In exchange, Tsvangirai and other labour leaders now concede that ESAP can no longer be scrapped without dire consequences. Yet they have phrased their critique in a way that opens a debate on the wider question of democratic participation in government and policy making; and by extension, on the shape, nature and leadership of popular nationalism in the 1990s.
"In implementing ESAP there are important choices to be made involving the issues of indigenization, land reform and so forth," Tsvangirai argues. "But none of these are addressed specifically by ESAP - though they need to be dealt with if the policy is to succeed. In this regard the trade unions have not played a role to date - neither has the peasant sector, nor representatives of small-scale indigenous businesses. What kind of 'national programme' is that?"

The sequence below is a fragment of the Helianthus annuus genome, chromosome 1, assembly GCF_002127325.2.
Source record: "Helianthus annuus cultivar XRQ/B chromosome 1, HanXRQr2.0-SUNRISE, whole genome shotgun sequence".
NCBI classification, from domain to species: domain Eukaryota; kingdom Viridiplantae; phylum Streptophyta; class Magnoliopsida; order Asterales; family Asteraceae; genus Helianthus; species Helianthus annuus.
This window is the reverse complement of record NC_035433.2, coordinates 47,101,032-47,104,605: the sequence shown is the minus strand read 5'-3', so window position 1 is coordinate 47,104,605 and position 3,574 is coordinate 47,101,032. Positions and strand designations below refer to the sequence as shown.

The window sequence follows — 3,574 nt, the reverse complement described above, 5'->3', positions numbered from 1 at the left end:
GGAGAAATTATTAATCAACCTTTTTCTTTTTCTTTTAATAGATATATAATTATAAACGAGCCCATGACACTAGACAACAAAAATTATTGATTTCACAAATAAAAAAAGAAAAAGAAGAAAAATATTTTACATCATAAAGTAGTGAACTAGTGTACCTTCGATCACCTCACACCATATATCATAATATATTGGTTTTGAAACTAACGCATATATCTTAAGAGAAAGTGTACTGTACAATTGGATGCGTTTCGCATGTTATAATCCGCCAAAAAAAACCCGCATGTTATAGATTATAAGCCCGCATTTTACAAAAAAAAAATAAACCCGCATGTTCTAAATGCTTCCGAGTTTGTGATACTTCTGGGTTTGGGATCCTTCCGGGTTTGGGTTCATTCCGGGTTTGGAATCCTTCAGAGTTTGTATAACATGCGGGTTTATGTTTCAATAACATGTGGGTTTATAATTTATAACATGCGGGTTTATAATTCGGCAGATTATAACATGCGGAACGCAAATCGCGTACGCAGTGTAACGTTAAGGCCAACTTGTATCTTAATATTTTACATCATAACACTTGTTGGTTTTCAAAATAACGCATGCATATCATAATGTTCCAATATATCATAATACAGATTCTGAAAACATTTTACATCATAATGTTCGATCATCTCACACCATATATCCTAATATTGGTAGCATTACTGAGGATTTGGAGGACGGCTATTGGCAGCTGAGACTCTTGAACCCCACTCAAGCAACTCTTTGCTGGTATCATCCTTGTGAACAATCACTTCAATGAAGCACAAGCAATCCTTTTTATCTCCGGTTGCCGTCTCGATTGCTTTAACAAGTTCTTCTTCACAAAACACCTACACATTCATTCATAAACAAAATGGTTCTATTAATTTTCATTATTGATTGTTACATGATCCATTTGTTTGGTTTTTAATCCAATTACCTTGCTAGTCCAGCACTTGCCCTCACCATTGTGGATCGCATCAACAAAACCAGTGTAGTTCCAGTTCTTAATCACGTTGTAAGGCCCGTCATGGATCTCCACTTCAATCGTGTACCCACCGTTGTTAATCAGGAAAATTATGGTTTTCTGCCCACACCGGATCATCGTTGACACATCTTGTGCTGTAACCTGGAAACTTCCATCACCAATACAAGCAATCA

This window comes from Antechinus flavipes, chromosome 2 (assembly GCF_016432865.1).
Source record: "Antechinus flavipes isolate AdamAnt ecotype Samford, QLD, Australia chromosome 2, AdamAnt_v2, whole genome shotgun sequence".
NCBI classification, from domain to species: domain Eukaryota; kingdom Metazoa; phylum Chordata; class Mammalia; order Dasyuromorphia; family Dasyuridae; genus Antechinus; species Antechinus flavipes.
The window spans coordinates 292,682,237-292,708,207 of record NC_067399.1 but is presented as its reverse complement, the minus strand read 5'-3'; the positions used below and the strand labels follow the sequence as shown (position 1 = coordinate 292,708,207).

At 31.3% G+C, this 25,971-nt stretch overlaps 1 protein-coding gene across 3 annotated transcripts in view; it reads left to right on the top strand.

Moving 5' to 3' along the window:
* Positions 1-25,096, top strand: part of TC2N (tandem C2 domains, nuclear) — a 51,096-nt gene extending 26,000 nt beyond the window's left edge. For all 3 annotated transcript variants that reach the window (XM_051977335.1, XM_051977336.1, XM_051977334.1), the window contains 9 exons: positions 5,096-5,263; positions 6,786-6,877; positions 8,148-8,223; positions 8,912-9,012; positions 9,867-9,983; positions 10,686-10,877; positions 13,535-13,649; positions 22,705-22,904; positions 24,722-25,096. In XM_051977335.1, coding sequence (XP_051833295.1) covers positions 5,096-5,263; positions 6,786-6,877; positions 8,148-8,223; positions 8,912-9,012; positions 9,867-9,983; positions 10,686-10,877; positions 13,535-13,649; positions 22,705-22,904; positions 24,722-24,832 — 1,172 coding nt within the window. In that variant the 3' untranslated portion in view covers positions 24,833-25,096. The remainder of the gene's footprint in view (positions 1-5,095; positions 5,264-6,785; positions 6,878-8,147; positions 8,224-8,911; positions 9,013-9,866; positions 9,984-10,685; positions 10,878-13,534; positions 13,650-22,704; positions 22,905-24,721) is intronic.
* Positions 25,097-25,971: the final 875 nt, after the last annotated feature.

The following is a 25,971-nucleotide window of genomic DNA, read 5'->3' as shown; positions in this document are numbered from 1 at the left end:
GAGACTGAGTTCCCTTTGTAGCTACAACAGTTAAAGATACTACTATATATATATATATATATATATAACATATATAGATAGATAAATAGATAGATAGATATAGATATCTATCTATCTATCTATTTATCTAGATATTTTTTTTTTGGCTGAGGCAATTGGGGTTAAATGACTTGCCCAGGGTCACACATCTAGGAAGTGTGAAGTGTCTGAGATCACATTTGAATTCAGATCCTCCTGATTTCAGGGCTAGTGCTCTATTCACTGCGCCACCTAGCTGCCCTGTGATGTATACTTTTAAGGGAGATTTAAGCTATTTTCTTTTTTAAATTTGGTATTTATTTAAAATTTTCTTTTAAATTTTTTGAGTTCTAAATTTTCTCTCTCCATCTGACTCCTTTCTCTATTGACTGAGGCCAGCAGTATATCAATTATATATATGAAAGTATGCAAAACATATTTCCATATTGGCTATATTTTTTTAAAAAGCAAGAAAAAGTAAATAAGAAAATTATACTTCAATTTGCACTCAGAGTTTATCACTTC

ZANU critics challenge status quo
It is unclear if the ZCTU will be able to muster enough popular support inside and outside its ranks to press the ruling party more closely on the matter of access to policy-making, but there are signs that other players in civil society are emerging to challenge the political hierarchy with similar aims.
Inside ZANU (PF), a new and growing group of disparate critics is publicly questioning the status quo, and beginning to have an impact. Earlier this year, a number of ruling party MPs were defeated in party primary selection polls, in advance of this year's general elections in April, thereby forcing them out of Parliament. More recently, local government elections in October saw an unprecedented number of independent candidates - including the new mayor of Mutare, the country's third city - winning over ZANU (PF) standard bearers. Ten of these fifteen independents were cast-offs or deserters from the ruling party.